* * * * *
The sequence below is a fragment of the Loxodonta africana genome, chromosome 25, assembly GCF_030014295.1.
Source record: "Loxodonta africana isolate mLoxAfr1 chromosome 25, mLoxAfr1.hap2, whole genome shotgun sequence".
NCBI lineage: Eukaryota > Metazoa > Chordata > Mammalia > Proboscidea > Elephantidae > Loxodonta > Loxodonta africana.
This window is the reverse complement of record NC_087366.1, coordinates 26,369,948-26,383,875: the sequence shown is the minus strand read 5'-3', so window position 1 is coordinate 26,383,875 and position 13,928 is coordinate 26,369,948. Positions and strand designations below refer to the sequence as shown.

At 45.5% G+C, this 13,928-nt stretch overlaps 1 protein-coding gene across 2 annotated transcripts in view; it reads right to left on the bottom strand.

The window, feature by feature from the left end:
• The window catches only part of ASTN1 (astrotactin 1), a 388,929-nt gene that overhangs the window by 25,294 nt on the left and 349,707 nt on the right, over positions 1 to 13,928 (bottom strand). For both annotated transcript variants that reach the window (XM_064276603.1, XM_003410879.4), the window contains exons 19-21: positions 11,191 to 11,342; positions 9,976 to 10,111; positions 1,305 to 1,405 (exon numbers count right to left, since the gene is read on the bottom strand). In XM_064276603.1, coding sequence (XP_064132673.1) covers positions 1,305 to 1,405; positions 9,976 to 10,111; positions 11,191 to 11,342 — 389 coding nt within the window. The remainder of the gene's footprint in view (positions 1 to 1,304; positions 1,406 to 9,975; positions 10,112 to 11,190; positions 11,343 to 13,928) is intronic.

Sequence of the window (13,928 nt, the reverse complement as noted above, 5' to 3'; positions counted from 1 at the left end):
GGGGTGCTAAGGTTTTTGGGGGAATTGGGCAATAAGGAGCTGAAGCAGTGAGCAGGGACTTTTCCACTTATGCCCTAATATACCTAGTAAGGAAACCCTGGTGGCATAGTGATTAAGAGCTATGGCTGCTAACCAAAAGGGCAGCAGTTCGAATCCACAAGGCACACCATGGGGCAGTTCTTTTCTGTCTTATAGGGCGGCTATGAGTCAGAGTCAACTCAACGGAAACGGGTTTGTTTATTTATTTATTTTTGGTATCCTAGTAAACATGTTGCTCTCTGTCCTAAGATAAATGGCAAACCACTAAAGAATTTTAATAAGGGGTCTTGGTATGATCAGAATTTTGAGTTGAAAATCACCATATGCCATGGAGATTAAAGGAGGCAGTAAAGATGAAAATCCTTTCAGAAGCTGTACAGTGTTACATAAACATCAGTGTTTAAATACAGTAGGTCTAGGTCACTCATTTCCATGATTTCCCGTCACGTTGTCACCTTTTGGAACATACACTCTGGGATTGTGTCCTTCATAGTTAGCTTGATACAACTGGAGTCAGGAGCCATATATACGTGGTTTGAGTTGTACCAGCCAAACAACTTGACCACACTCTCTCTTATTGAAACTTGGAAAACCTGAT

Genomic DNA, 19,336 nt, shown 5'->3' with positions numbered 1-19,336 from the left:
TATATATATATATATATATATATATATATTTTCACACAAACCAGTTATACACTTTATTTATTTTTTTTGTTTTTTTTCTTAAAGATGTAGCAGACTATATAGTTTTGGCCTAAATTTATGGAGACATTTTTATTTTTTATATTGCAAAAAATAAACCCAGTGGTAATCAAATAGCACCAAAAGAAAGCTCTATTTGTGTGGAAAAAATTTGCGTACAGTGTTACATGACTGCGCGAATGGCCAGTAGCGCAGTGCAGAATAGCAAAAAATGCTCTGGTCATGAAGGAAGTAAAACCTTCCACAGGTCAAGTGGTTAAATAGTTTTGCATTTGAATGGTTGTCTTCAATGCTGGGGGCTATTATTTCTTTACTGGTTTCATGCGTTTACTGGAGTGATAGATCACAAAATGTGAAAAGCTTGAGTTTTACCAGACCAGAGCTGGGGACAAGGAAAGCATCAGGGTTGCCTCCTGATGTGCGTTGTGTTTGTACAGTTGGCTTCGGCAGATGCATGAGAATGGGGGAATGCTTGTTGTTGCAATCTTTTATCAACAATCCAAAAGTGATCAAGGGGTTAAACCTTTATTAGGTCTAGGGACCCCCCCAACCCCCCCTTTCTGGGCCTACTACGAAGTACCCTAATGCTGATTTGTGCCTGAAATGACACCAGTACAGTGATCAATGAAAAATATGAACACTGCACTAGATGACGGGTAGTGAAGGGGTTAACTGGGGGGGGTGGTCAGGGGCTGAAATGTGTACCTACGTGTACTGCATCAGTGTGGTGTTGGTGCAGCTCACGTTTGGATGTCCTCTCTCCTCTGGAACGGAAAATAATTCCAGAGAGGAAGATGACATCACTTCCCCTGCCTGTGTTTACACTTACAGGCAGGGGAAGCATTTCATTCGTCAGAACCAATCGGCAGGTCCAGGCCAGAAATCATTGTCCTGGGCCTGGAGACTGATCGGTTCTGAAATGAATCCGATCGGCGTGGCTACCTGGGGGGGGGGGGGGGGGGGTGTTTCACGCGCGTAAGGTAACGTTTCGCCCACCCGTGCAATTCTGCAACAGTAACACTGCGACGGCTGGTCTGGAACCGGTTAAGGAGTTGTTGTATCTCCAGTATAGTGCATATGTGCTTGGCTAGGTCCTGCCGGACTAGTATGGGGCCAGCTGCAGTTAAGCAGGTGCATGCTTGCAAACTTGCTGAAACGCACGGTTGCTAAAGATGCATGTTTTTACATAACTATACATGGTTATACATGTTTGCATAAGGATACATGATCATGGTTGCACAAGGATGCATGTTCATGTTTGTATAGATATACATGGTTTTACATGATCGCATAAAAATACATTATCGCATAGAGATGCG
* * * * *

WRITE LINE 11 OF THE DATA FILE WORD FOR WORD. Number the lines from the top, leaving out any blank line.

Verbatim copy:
TATATATATATATATATATATATATATATTTTCACACAAACCAGTTATACACTTTATTTATTTTTTTTGTTTTTTTTCTTAAAGATGTAGCAGACTATATAGTTTTGGCCTAAATTTATGGAGACATTTTTATTTTTTATATTGCAAAAAATAAACCCAGTGGTAATCAAATAGCACCAAAAGAAAGCTCTATTTGTGTGGAAAAAATTTGCGTACAGTGTTACATGACTGCGCGAATGGCCAGTAGCGCAGTGCAGAATAGCAAAAAATGCTCTGGTCATGAAGGAAGTAAAACCTTCCACAGGTCAAGTGGTTAAATAGTTTTGCATTTGAATGGTTGTCTTCAATGCTGGGGGCTATTATTTCTTTACTGGTTTCATGCGTTTACTGGAGTGATAGATCACAAAATGTGAAAAGCTTGAGTTTTACCAGACCAGAGCTGGGGACAAGGAAAGCATCAGGGTTGCCTCCTGATGTGCGTTGTGTTTGTACAGTTGGCTTCGGCAGATGCATGAGAATGGGGGAATGCTTGTTGTTGCAATCTTTTATCAACAATCCAAAAGTGATCAAGGGGTTAAACCTTTATTAGGTCTAGGGACCCCCCCAACCCCCCCTTTCTGGGCCTACTACGAAGTACCCTAATGCTGATTTGTGCCTGAAATGACACCAGTACAGTGATCAATGAAAAATATGAACACTGCACTAGATGACGGGTAGTGAAGGGGTTAACTGGGGGGGGTGGTCAGGGGCTGAAATGTGTACCTACGTGTACTGCATCAGTGTGGTGTTGGTGCAGCTCACGTTTGGATGTCCTCTCTCCTCTGGAACGGAAAATAATTCCAGAGAGGAAGATGACATCACTTCCCCTGCCTGTGTTTACACTTACAGGCAGGGGAAGCATTTCATTCGTCAGAACCAATCGGCAGGTCCAGGCCAGAAATCATTGTCCTGGGCCTGGAGACTGATCGGTTCTGAAATGAATCCGATCGGCGTGGCTACCTGGGGGGGGGGGGGGGGGGGTGTTTCACGCGCGTAAGGTAACGTTTCGCCCACCCGTGCAATTCTGCAACAGTAACACTGCGACGGCTGGTCTGGAACCGGTTAAGGAGTTGTTGTATCTCCAGTATAGTGCATATGTGCTTGGCTAGGTCCTGCCGGACTAGTATGGGGCCAGCTGCAGTTAAGCAGGTGCATGCTTGCAAACTTGCTGAAACGCACGGTTGCTAAAGATGCATGTTTTTACATAACTATACATGGTTATACATGTTTGCATAAGGATACATGATCATGGTTGCACAAGGATGCATGTTCATGTTTGTATAGATATACATGGTTTTACATGATCGCATAAAAATACATTATCGCATAGAGATGCG